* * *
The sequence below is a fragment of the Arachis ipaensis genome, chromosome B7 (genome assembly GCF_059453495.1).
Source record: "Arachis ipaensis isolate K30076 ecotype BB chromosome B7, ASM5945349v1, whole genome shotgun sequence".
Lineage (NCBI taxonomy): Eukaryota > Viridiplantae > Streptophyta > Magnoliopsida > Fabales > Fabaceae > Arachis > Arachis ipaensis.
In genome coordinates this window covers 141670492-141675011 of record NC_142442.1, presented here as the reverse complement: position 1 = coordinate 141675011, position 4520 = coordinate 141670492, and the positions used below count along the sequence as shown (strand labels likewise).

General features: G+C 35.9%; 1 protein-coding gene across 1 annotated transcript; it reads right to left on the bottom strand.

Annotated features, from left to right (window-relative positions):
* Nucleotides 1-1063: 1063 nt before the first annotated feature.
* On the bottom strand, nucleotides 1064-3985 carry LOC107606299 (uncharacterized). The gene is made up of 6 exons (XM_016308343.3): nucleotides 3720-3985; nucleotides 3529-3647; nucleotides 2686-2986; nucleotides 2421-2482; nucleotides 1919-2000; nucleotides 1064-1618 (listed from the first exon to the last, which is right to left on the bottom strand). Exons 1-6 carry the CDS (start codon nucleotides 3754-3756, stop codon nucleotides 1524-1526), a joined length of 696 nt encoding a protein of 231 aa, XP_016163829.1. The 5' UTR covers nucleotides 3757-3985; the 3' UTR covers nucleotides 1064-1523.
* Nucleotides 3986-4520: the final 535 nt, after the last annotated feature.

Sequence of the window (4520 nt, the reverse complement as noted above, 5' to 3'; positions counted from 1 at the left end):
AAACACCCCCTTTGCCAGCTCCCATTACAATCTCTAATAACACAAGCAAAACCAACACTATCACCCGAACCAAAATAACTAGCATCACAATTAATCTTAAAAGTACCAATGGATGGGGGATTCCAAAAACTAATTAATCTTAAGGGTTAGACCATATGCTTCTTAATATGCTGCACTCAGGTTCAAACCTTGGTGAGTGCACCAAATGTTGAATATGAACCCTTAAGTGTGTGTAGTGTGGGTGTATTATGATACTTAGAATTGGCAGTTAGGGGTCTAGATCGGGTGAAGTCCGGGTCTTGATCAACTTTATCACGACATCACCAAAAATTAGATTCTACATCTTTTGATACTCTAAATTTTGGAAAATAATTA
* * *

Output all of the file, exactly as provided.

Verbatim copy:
The sequence below is a fragment of the Arachis ipaensis genome, chromosome B7 (genome assembly GCF_059453495.1).
Source record: "Arachis ipaensis isolate K30076 ecotype BB chromosome B7, ASM5945349v1, whole genome shotgun sequence".
Lineage (NCBI taxonomy): Eukaryota > Viridiplantae > Streptophyta > Magnoliopsida > Fabales > Fabaceae > Arachis > Arachis ipaensis.
In genome coordinates this window covers 141670492-141675011 of record NC_142442.1, presented here as the reverse complement: position 1 = coordinate 141675011, position 4520 = coordinate 141670492, and the positions used below count along the sequence as shown (strand labels likewise).

General features: G+C 35.9%; 1 protein-coding gene across 1 annotated transcript; it reads right to left on the bottom strand.

Annotated features, from left to right (window-relative positions):
* Nucleotides 1-1063: 1063 nt before the first annotated feature.
* On the bottom strand, nucleotides 1064-3985 carry LOC107606299 (uncharacterized). The gene is made up of 6 exons (XM_016308343.3): nucleotides 3720-3985; nucleotides 3529-3647; nucleotides 2686-2986; nucleotides 2421-2482; nucleotides 1919-2000; nucleotides 1064-1618 (listed from the first exon to the last, which is right to left on the bottom strand). Exons 1-6 carry the CDS (start codon nucleotides 3754-3756, stop codon nucleotides 1524-1526), a joined length of 696 nt encoding a protein of 231 aa, XP_016163829.1. The 5' UTR covers nucleotides 3757-3985; the 3' UTR covers nucleotides 1064-1523.
* Nucleotides 3986-4520: the final 535 nt, after the last annotated feature.

Sequence of the window (4520 nt, the reverse complement as noted above, 5' to 3'; positions counted from 1 at the left end):
AAACACCCCCTTTGCCAGCTCCCATTACAATCTCTAATAACACAAGCAAAACCAACACTATCACCCGAACCAAAATAACTAGCATCACAATTAATCTTAAAAGTACCAATGGATGGGGGATTCCAAAAACTAATTAATCTTAAGGGTTAGACCATATGCTTCTTAATATGCTGCACTCAGGTTCAAACCTTGGTGAGTGCACCAAATGTTGAATATGAACCCTTAAGTGTGTGTAGTGTGGGTGTATTATGATACTTAGAATTGGCAGTTAGGGGTCTAGATCGGGTGAAGTCCGGGTCTTGATCAACTTTATCACGACATCACCAAAAATTAGATTCTACATCTTTTGATACTCTAAATTTTGGAAAATAATTA